A room of her own–Paying the Bills

About half way through the month, an envelope with my name on it was slid under the door. I probably was a bit more excited than the situation warranted because it was the first Telmex bill. I hadn’t even had the service a month yet, and it was already due. The next step was trying to figure out how to pay it.

I tried paying it online, but the system didn’t like my payroll credit card. So then I thought I’d try and go to the Telmex office to pay it there. There is only one Telmex office and it is smack dab in the middle of the mercado (marketplace). I went after school and could NOT find a place to park my moto. Two for two in failed attempts. But, the third time is the charm, right? I went to Soriana with the intent to pay the bill at the register. Only, I paid for my groceries and forgot to pay for the bill, so I had to go back through the line again. There is a 5 peso fee associated with paying at the store, but it was done.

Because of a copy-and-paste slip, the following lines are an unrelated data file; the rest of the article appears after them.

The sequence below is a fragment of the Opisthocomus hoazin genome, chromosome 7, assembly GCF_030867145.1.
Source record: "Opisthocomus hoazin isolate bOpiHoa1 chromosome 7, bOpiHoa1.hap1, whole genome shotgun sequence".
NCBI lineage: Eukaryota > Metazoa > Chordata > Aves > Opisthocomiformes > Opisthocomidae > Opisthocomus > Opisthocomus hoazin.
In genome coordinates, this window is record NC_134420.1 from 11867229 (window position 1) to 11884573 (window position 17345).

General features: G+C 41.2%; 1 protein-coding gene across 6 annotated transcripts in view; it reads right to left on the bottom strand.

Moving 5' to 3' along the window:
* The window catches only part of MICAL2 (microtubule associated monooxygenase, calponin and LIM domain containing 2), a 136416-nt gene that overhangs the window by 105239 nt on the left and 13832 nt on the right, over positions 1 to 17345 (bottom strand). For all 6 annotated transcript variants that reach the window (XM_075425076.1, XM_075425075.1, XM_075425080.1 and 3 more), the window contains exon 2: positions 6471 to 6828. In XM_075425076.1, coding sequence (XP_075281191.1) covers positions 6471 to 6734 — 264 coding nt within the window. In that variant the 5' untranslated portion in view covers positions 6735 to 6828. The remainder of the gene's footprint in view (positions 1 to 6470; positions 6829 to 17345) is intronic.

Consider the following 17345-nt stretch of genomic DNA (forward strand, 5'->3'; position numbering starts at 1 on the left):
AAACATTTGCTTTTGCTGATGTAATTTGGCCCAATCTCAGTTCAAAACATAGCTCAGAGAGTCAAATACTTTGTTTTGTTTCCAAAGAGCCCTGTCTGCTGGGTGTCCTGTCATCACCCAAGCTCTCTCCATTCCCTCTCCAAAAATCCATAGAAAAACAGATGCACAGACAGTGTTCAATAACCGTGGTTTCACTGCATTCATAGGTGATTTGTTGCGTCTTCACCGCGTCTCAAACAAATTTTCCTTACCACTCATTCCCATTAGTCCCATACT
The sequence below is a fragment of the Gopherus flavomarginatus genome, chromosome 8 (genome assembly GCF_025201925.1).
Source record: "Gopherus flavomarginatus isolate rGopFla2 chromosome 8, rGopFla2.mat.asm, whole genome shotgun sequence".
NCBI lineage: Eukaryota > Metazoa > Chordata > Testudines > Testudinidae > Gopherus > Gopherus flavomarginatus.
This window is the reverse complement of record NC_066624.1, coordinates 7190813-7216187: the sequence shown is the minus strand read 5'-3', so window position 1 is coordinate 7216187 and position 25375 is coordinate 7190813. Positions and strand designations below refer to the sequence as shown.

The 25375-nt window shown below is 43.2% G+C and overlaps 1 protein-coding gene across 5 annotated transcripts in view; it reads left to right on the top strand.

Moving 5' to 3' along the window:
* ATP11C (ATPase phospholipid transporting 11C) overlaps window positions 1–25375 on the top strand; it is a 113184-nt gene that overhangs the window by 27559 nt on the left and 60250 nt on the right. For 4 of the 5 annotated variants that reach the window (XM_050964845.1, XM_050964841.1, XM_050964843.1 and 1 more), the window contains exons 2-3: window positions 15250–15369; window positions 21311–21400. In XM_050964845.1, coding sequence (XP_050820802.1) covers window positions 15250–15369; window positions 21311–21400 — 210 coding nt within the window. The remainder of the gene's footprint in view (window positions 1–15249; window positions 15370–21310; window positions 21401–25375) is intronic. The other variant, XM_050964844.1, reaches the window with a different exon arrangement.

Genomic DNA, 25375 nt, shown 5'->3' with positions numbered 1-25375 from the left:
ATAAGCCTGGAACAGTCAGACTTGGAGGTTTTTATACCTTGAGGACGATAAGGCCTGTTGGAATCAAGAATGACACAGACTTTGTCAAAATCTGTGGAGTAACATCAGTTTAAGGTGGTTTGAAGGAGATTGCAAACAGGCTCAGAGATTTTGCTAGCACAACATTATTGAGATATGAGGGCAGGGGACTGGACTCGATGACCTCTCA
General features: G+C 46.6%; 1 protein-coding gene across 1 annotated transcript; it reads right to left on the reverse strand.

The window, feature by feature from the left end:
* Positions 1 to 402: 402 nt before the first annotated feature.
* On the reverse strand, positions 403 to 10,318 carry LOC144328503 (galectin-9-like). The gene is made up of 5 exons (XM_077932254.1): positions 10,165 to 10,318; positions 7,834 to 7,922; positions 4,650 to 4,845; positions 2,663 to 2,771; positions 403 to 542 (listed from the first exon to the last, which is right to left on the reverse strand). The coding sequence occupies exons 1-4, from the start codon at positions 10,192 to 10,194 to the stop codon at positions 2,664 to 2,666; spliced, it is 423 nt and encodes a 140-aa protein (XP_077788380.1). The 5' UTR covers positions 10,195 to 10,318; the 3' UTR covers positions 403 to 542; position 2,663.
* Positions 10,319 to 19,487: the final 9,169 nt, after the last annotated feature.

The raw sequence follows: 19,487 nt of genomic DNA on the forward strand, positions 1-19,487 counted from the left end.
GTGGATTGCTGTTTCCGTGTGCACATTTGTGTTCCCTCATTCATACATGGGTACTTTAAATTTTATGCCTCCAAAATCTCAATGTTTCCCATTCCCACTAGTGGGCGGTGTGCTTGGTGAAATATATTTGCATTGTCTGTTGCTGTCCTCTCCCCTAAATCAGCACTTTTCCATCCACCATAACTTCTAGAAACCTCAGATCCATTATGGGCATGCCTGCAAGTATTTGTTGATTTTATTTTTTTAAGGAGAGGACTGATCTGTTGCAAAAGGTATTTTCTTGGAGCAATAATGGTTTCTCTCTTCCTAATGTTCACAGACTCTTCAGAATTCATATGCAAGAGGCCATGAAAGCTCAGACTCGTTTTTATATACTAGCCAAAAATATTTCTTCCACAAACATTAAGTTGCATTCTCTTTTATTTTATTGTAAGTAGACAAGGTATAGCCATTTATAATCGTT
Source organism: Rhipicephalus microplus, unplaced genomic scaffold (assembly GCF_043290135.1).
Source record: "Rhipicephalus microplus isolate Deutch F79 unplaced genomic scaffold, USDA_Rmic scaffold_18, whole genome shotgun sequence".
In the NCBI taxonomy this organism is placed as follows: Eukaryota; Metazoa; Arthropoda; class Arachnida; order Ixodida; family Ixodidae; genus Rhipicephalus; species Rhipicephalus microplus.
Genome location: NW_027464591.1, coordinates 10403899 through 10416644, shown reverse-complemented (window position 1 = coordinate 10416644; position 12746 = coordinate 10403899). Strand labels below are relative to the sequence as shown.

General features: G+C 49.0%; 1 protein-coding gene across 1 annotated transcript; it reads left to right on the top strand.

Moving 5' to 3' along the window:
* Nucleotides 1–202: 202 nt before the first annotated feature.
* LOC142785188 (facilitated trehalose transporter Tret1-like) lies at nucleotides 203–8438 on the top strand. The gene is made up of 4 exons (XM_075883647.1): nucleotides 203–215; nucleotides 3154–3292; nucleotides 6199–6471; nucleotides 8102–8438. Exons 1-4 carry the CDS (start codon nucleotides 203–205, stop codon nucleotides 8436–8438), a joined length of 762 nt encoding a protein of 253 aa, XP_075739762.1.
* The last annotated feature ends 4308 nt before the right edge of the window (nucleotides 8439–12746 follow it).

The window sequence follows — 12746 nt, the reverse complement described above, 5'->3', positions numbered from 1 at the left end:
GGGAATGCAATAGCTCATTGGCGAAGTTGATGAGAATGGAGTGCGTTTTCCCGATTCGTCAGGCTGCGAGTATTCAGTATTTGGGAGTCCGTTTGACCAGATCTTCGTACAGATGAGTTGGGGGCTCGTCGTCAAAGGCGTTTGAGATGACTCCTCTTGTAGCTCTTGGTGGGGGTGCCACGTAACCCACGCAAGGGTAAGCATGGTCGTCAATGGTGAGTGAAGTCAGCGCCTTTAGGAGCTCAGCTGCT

Then rent was due again. I didn’t want to make the trek to Yuriria every month, so I called and asked the owner to give me a bank account number where I could deposit the rent. She gave me an account to HSBC, so I decided to swing by after my afternoon private classes. I struck out. The bank closes at 5:00. I had to try a second time right after school the next day, but it was easy peasy. It was certainly better than a long drive.


The water bill also came with its outstanding balance of 600 pesos. The owner said that her brother-in-law took care of that (he works at the water company) and I wouldn’t owe anything until January. I expected a pretty high bill with all the washing I’ve been doing, but I guess it just comes with the territory.  And sure enough, the first bimonthly bill was $426 pesos.  A whopper!  Of course, I did wash EVERYTHING in the house, so I’m hoping that the next bill is less. However, looking at the breakdown, there’s a charge for each of the following:  agua, alcantarillado, tratamiento de aguas residencial, rezagos agua, rezagos alcantarillado y tratamiento, recargos, credito por redondeo, cargo por redondeo, IVA alcantarillado y tratamiento (water, sewage, sewage treatment for residence, water charge, sewage charge, surcharges, rounded up credit and charge, taxes on sewage and treatment).  My actual use was lower than the August and October usage, but the charge was exactly the same for the August bill.  Hmm.